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Rue, Brittania

The election is coming up, and boy is it getting crazy. Not the US election – there’s still a year and a half of nonsense to endure before that. I’m talking about the UK House of Commons election on 7 May. It will certainly test the limits of their parliamentary system, probably moving it into a more funkadelic system in the process.

I had to, I love that joke. Somebody’s gotta bring da funk.

The problem is the UK is more divided along fundamental lines than it has been in a very long time. Given the large number of parties that are likely to achieve seats (12) the election will almost certainly solve nothing, only marking the start of tortured negotiations that will last for three weeks. They’d like to have a government by the annual Queen’s Speech on 27 May, so there is a deadline, but it will be hard to meet.

It’s worth watching in the US if for no other reason than the turmoil they are experiencing is similar to ours, expressed very differently in a different system.

How many days do you have left as Prime Minister, Mister Cameron?

How many days do you have left as Prime Minister, Mister Cameron?

Going into this election the 650 seats in Commons were commanded by a coalition of the Conservative Party with 302 seats and the Liberal Democrats with 56. The tenure of David Cameron, Conservative Party Leader, as Prime Minister has been a lukewarm affair at best in part because of the difficult coalition he has commanded. The two parties are naturally at odds with each other, the Liberal Democrats being a kind of centrist mushy affair.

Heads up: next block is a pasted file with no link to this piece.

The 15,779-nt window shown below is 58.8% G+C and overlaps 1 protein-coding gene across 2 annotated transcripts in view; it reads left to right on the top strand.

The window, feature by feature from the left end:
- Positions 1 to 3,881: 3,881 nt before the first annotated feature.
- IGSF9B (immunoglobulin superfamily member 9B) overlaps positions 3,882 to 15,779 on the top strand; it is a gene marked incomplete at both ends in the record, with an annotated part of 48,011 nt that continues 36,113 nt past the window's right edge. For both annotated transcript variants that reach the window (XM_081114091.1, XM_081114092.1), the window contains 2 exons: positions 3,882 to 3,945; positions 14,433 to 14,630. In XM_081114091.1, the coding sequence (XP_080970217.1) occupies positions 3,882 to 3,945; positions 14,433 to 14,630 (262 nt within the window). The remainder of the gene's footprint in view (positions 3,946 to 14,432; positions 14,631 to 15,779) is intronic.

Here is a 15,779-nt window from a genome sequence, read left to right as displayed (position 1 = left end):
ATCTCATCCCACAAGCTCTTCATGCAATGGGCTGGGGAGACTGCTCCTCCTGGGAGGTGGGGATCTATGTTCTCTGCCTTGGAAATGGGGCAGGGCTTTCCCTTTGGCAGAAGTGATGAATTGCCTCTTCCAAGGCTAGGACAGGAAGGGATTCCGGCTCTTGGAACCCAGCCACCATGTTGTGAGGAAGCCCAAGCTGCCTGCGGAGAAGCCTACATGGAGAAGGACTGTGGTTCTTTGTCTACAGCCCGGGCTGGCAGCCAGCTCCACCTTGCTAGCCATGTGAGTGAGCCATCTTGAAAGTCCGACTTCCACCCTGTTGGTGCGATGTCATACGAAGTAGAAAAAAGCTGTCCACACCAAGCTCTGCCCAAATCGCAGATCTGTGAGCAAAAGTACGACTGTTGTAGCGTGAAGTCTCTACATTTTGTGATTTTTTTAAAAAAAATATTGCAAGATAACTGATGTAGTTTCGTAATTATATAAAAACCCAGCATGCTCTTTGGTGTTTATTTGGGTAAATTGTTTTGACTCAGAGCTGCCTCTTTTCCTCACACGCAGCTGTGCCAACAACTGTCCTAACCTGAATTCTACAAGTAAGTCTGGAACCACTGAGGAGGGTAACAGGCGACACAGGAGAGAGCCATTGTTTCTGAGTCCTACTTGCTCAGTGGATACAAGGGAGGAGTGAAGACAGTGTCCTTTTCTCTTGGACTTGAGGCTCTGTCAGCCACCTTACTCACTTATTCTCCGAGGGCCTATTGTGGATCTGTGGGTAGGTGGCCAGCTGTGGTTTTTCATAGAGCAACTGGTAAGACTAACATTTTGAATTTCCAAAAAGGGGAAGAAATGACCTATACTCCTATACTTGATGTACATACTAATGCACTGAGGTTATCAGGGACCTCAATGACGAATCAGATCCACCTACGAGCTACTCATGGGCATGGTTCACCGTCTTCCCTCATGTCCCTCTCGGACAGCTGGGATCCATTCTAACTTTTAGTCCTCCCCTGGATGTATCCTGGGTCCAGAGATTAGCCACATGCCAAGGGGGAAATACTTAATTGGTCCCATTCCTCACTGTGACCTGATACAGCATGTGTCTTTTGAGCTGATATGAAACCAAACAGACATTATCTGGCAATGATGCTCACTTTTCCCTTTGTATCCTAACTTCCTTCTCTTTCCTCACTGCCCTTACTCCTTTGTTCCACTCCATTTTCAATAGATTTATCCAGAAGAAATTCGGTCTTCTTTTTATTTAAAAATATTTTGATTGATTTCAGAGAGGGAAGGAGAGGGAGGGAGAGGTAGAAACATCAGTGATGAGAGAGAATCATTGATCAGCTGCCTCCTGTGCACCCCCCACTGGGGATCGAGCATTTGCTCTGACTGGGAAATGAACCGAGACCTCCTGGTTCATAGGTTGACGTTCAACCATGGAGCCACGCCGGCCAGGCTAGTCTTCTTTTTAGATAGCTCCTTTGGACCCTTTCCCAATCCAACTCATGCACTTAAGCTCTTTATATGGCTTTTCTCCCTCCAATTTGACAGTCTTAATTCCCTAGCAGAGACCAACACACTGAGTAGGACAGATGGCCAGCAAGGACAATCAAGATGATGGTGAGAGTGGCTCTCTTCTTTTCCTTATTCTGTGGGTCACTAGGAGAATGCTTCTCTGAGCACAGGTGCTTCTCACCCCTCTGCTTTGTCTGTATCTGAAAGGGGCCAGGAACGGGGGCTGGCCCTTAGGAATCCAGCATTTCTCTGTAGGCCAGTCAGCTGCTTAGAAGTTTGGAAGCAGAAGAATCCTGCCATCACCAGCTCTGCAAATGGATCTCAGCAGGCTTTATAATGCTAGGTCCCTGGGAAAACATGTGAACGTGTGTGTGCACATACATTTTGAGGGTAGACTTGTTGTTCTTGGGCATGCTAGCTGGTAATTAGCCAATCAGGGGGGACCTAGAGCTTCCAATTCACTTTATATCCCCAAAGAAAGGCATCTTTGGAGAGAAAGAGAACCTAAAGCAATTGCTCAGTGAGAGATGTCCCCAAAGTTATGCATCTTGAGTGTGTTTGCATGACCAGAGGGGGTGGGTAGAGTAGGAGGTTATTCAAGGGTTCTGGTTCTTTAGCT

Standing against them this time is a Labour party with renewed popularity and focus. Britons are tired of coasting along and are seeking solid direction. The only problem is that Labour is, well … the Labour party. Ever since Tony Blair re-invented it as a more center-left party it’s been drifting along and terribly afraid of standing strong for anything.

If you’re a Democrat, especially if you have mixed feelings about anyone named “Clinton”, you’ll understand the problem immediately.

“Boyish Charm” only goes so far when electing a Prime Minister. Miliband has it in excess.

It’s best illustrated by their party leader, Ed Miliband. He is young, good looking, says all the right things to get elected, and yet comes off as utterly uninspiring. His desperation can be found in his unveiling of an 8 foot tall slab of stone with the six Labour platform statements on them. His vows are now “carved in stone” for all to see – and they are weak platitudes at best. What, indeed, does Labour stand for? Responsible good government, of course. It’s a great yawn.

Meanwhile, the natural Labour constituencies in Scotland are polling heavily for the Scottish National Party (SNP)- even after rejecting that party’s main goal of independence last September. The reason is a simple one – SNP Leader Nicola Sturgeon is an articulate, dynamic leader who isn’t afraid of specifics and a clear new direction for her nation. Whatever her nation is, of course.

How will this shake out? The Guardian predicts that Labour will manage to win the most seats, but not by much. Five Thirty Eight predicts that the Conservatives will hold on to be the largest party, again not by much. But from there it gets very interesting.

Nicola Sturgeon, First Minister of Scotland, and the only real antidote to mushy politics in the UK.

Nicola Sturgeon, First Minister of Scotland, and the only real antidote to mushy politics in the UK.